Severely depressed girl to get electroconvulsive therapy

A 16-year-old girl with severe depression associated with an eating disorder is to receive up to 12 sessions of electroconvulsive therapy (ECT) in what a court heard will be life-saving treatment for her.

High Court president Mr Justice Peter Kelly yesterday ordered the therapy for the girl who, he was told, is a high achiever whose depressive illness has become so severe that she says she wants to die.

She harms herself including by running at walls to bang her head, the court heard. Granting the treatment orders sought by the HSE, the judge was satisfied it was a rare case in which ECT was “not only warranted but demanded”.

All other medication, support, and psychotherapy had not succeeded in improving her condition, he said.

The court heard that her depression is so deep she is now “almost mute”.

The judge said it was clear this can be said to be life-saving treatment because from the evidence she is endeavouring to bring an end to her life, such is her deluded view of herself as being worthless.

He was satisfied the advantages of ECT far outweigh its disadvantages. He noted its success rates in dealing with severe depression were between 50% and 70%, and that side effects appeared to be limited to some memory loss for the patient.

It is carried out under anaesthetic but the risks of a reaction to this from the girl were no greater than in most cases, the court heard.

The judge also took into account that the College of Psychiatry in Ireland, and its equivalent in the UK, while aware of some public concern about ECT, had said it was highly effective.

A psychiatrist treating the girl told the court she first presented with anorexia nervosa with a body weight of 47kg, and a body mass index of 15. She was eating around 800 calories a day, far below the normal requirement and was also exercising, she said, to reduce her weight.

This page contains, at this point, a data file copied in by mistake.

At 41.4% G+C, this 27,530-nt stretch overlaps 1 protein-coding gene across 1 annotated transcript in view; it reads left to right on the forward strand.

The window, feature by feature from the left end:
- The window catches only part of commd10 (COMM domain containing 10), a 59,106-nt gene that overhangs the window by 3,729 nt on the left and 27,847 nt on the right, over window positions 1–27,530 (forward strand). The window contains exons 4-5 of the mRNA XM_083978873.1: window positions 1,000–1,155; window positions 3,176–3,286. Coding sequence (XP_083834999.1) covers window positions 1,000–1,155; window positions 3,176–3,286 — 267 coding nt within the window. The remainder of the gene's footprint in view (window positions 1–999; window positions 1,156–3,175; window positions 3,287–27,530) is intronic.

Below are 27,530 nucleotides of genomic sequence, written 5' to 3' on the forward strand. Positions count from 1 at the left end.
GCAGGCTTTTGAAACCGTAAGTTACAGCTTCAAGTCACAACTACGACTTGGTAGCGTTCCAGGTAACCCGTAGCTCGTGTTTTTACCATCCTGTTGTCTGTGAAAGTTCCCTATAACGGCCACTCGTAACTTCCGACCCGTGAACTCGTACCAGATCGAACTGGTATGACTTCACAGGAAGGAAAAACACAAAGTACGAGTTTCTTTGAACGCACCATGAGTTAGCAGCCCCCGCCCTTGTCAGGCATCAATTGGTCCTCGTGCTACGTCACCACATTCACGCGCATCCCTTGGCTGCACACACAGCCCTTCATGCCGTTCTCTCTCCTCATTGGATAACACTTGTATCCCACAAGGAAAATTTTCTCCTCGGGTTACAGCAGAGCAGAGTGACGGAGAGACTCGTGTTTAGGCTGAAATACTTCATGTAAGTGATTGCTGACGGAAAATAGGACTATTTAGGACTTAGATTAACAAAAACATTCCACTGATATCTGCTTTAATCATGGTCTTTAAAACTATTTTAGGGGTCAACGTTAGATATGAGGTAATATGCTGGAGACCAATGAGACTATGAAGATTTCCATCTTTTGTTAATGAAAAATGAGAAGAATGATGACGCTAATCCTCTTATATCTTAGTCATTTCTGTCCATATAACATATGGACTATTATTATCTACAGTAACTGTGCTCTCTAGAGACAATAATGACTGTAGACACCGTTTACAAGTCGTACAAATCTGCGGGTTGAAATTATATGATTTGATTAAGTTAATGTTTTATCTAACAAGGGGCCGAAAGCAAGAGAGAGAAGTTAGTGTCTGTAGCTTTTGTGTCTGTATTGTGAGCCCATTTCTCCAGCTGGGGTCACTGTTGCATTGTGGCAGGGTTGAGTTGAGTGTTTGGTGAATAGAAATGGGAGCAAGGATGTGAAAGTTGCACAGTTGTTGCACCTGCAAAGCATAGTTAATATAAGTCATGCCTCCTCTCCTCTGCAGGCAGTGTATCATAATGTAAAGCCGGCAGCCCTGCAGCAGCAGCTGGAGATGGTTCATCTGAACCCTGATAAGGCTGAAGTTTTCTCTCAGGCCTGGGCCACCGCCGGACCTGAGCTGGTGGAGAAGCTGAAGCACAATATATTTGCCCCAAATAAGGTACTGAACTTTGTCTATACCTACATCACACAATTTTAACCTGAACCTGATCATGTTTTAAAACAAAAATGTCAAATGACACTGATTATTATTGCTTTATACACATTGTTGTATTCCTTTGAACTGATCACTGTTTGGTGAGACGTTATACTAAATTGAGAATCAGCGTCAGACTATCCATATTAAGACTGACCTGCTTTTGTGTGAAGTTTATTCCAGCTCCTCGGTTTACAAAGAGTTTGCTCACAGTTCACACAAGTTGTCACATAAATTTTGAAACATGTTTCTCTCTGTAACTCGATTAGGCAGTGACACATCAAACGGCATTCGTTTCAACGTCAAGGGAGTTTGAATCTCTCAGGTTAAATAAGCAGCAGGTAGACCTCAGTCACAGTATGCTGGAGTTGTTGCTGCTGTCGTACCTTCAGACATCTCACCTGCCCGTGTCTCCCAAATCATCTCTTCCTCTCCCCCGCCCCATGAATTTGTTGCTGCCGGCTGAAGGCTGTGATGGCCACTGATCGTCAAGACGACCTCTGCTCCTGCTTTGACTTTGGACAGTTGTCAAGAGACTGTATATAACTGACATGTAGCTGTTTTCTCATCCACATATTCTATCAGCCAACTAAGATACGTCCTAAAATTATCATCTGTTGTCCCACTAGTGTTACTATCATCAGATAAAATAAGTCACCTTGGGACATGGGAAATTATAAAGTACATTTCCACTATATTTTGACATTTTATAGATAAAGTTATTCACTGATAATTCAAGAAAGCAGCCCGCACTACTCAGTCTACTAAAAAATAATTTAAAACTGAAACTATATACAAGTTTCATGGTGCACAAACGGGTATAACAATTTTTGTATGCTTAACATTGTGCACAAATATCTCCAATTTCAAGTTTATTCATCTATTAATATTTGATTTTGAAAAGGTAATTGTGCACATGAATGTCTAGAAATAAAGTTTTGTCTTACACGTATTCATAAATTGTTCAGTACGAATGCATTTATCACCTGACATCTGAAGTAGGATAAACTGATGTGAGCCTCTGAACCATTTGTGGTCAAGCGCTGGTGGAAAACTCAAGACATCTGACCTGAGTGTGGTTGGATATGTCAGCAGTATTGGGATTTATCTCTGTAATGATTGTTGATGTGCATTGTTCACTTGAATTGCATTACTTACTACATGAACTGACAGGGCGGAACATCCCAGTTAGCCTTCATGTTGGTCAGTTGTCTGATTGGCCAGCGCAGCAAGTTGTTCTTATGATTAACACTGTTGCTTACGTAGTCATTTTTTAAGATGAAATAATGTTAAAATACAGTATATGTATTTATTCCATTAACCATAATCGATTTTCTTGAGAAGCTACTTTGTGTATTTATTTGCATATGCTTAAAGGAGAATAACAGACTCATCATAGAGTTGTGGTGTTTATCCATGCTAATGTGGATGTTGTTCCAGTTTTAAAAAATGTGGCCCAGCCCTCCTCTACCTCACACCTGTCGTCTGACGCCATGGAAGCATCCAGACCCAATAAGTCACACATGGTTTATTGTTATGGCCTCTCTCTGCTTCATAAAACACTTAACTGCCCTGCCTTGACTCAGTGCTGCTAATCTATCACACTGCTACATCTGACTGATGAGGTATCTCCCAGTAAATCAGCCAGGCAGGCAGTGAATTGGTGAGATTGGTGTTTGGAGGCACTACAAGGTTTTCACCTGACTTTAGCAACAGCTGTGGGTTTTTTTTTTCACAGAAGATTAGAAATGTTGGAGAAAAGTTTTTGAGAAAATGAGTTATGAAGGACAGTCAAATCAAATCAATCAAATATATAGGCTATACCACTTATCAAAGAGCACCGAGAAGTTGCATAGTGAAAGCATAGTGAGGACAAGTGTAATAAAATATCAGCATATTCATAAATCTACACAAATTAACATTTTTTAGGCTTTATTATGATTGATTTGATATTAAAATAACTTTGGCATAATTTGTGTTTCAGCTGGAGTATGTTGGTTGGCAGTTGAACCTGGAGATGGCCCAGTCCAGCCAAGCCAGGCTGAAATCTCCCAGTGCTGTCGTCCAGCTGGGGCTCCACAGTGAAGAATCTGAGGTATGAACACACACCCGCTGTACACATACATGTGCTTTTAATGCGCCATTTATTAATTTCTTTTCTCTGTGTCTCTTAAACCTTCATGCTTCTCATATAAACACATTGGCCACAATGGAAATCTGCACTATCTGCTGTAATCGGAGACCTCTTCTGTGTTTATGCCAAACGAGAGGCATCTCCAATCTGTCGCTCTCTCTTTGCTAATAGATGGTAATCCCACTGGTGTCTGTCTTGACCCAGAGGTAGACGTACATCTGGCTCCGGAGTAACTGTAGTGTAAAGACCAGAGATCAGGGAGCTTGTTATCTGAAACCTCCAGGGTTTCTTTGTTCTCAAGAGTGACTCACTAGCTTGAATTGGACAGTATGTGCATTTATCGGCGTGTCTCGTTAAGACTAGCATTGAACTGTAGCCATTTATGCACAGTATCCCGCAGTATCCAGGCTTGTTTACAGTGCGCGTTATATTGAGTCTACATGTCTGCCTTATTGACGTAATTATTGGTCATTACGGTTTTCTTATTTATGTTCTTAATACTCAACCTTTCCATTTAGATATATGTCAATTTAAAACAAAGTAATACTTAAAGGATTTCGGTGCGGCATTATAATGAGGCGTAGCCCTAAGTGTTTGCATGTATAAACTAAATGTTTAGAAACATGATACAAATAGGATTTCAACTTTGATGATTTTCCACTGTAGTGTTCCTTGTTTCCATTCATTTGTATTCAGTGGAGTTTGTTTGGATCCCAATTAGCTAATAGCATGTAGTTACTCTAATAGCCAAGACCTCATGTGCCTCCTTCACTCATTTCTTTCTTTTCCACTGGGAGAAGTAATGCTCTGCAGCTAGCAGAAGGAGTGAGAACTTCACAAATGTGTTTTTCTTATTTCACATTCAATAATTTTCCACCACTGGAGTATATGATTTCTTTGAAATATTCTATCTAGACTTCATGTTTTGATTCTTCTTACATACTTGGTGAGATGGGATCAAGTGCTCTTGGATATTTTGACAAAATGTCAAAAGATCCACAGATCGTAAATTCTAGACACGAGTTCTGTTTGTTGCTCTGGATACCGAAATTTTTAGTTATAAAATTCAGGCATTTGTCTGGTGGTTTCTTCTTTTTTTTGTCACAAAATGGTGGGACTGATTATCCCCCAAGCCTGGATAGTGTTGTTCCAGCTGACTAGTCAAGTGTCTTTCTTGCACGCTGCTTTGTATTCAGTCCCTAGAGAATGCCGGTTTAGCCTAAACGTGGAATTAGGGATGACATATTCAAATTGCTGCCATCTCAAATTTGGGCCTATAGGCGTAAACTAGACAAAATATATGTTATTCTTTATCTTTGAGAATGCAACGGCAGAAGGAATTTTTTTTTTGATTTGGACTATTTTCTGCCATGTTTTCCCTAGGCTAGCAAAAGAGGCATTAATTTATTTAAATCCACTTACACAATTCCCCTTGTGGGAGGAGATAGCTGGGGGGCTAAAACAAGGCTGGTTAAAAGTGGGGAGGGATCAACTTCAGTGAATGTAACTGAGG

She underwent treatment at a specialist facility here and at a paediatric hospital eventually having to be fed with a tube through her nose. By this stage she was had developed significant suicidal thoughts and just over a year ago, her parents and the HSE decided to transfer her to a specialist facility in the UK dealing in eating disorders.

She agreed to the transfer and voluntary detention under UK mental health law. The psychiatrist said while her weight stabilised in the UK under nasogastric feeding, her depressive state worsened to the point where she said she did not want to live and displayed distress, self-loathing and guilt.

The doctor’s view, and that of her treating psychiatrist in the UK, was that ECT was the only option. It would be carried out in a specialist ECT facility in the UK by a psychiatrist with 25 years experience, the doctor said.

The doctor asked the court to review the treatment after eight to 10 sessions.

Mr Justice Kelly said the case could come back before him on June 10.


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